Drinking Alcohol Can Raise Cancer Risk. How Much Is Too Much? : The Salt A study finds light drinkers have the lowest combined risk of getting cancer and dying prematurely — lower than nondrinkers. Alcohol is estimated to be the third-largest contributor to cancer deaths.

Drinking Alcohol Can Raise Cancer Risk. How Much Is Too Much?

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All right, a study published today in the scientific journal PLOS offers insight into the complex relationship between drinking alcohol and the risk of cancer and premature death. The study finds that light drinkers have the lowest risk. NPR's Allison Aubrey reports.

ALLISON AUBREY, BYLINE: Researchers studied about a hundred thousand people who lived in a bunch of U.S. cities including Birmingham, Boulder, LA and Pittsburgh. They were in their mid-50s to early 70s when the study began, and all completed surveys about their alcohol consumption. Researchers tracked their health for about nine years and found that the more a person drank, the higher their risk of cancer and cancer-related death. Andrew Kunzmann of Queen's University Belfast in Ireland is the study author.

ANDREW KUNZMANN: We definitely think it gives a bigger picture about what's going on here.

AUBREY: So how much is too much? This study suggests that light drinkers have the lowest combined risk of cancer and premature death, even lower than people who never drink, though it's not clear why. In this study, light drinking was defined as one to five drinks per week.

KUNZMANN: It seems to reassure light drinkers.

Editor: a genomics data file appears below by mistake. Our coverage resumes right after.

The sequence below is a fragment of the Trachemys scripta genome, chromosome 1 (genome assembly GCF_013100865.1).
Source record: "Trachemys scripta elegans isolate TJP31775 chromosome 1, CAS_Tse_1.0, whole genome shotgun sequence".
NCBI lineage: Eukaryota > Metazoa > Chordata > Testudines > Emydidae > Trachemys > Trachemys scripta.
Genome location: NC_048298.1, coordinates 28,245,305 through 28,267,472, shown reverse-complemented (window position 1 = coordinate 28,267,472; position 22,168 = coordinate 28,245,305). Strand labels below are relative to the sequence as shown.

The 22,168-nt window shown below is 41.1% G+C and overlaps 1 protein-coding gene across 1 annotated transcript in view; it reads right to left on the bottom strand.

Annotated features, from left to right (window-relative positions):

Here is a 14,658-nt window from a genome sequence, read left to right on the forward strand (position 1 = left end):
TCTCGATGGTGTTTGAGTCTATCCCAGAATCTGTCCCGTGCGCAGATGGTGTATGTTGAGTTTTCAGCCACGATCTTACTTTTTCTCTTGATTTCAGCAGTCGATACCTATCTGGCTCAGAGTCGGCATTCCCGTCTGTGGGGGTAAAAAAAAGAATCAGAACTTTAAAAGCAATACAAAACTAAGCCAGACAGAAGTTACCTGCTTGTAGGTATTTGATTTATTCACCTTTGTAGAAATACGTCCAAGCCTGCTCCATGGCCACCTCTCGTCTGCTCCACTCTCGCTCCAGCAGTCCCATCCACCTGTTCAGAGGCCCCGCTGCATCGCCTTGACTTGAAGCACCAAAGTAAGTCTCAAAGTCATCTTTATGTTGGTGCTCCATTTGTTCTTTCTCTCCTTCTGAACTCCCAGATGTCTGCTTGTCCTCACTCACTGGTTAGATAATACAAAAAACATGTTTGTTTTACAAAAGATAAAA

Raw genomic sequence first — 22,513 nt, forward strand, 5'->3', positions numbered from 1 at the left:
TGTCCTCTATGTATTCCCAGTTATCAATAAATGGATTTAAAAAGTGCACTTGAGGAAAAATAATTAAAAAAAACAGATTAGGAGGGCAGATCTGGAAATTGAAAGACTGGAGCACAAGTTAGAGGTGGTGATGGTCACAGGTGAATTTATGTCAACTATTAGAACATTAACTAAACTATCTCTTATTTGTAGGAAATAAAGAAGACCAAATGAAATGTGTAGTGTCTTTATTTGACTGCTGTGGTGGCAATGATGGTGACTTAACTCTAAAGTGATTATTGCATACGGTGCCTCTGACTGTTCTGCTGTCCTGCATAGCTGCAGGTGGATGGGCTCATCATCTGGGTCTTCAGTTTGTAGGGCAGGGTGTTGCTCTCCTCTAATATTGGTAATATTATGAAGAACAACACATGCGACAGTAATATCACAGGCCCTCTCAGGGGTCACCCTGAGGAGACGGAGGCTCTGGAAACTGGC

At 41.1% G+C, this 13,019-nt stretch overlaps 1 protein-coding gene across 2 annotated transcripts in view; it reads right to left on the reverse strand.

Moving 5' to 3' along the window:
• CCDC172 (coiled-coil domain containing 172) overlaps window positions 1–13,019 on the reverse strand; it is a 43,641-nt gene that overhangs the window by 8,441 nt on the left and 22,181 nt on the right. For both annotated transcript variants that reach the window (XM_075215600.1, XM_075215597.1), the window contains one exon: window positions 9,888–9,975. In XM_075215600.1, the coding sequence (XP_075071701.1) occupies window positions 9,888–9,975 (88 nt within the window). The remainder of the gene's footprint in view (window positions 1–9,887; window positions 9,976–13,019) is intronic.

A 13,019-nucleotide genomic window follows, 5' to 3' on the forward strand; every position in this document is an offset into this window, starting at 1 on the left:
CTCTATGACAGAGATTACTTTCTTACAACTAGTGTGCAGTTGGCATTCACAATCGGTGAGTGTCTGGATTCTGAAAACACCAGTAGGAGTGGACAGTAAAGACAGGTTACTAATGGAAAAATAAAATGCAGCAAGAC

AUBREY: The study suggests that cancer risk starts to increase when people drink more than a drink a day, but the increase is modest. Moderate drinkers in the study had about a 10 percent increased risk of getting cancer. It's heavy drinkers who are most at risk. For instance, men who drank three drinks or more per day were 3 to 4 times more likely to develop cancer of the esophagus and liver cancer. The study comes at a time when some of the top cancer doctors in the U.S. are trying to get the word out about the risks of drinking too much. Here's oncologist Noelle LoConte of the University of Wisconsin. She's the lead author of a recent statement from the American Society of Clinical Oncology.

NOELLE LOCONTE: We're not proponents of complete abstinence. There probably is an amount of drinking that's OK. But from a cancer-prevention standpoint, if you want to prevent cancer via diet, then drinking the least amount of alcohol possible would be the best strategy. And this study reinforced that.

AUBREY: As have other studies. But LoConte says the message has yet to get out. Most people are aware of the link between, say, skin cancer and sun exposure and lung cancer with tobacco use. But when it comes to drinking alcohol...

LOCONTE: We do not think that most Americans are currently aware of the link between alcohol and cancer.

AUBREY: In fact, a survey done by the American Society of Clinical Oncology last year found that about 7 in 10 adults did not recognize drinking alcohol as a risk factor for cancer. LoConte says the group is pushing for more education to spread the word and help put the risks in context. She says around the globe, about 5 percent of all cancers are linked to alcohol. The big ones are head and neck cancers as well as liver, colorectal and, in women, breast cancer. LoConte says one way to help people cut back is to help them be more realistic about how much they're actually consuming.

LOCONTE: I think in helping people understand what light drinking is, I think the first thing we need to talk about is what is a drink, right? So that's a single shot, 5 ounces of wine or 12 ounces of beer.

AUBREY: It's really easy to drink more than this without realizing it. Current guidelines recommend no more than one drink a day for women, two for men, but LoConte says even this might be too much.

LOCONTE: I think this study, as I reviewed it, looked like a safer amount would be one drink a day for everybody regardless of gender.

AUBREY: At least that's what this study suggests. More research is underway. Allison Aubrey, NPR News.


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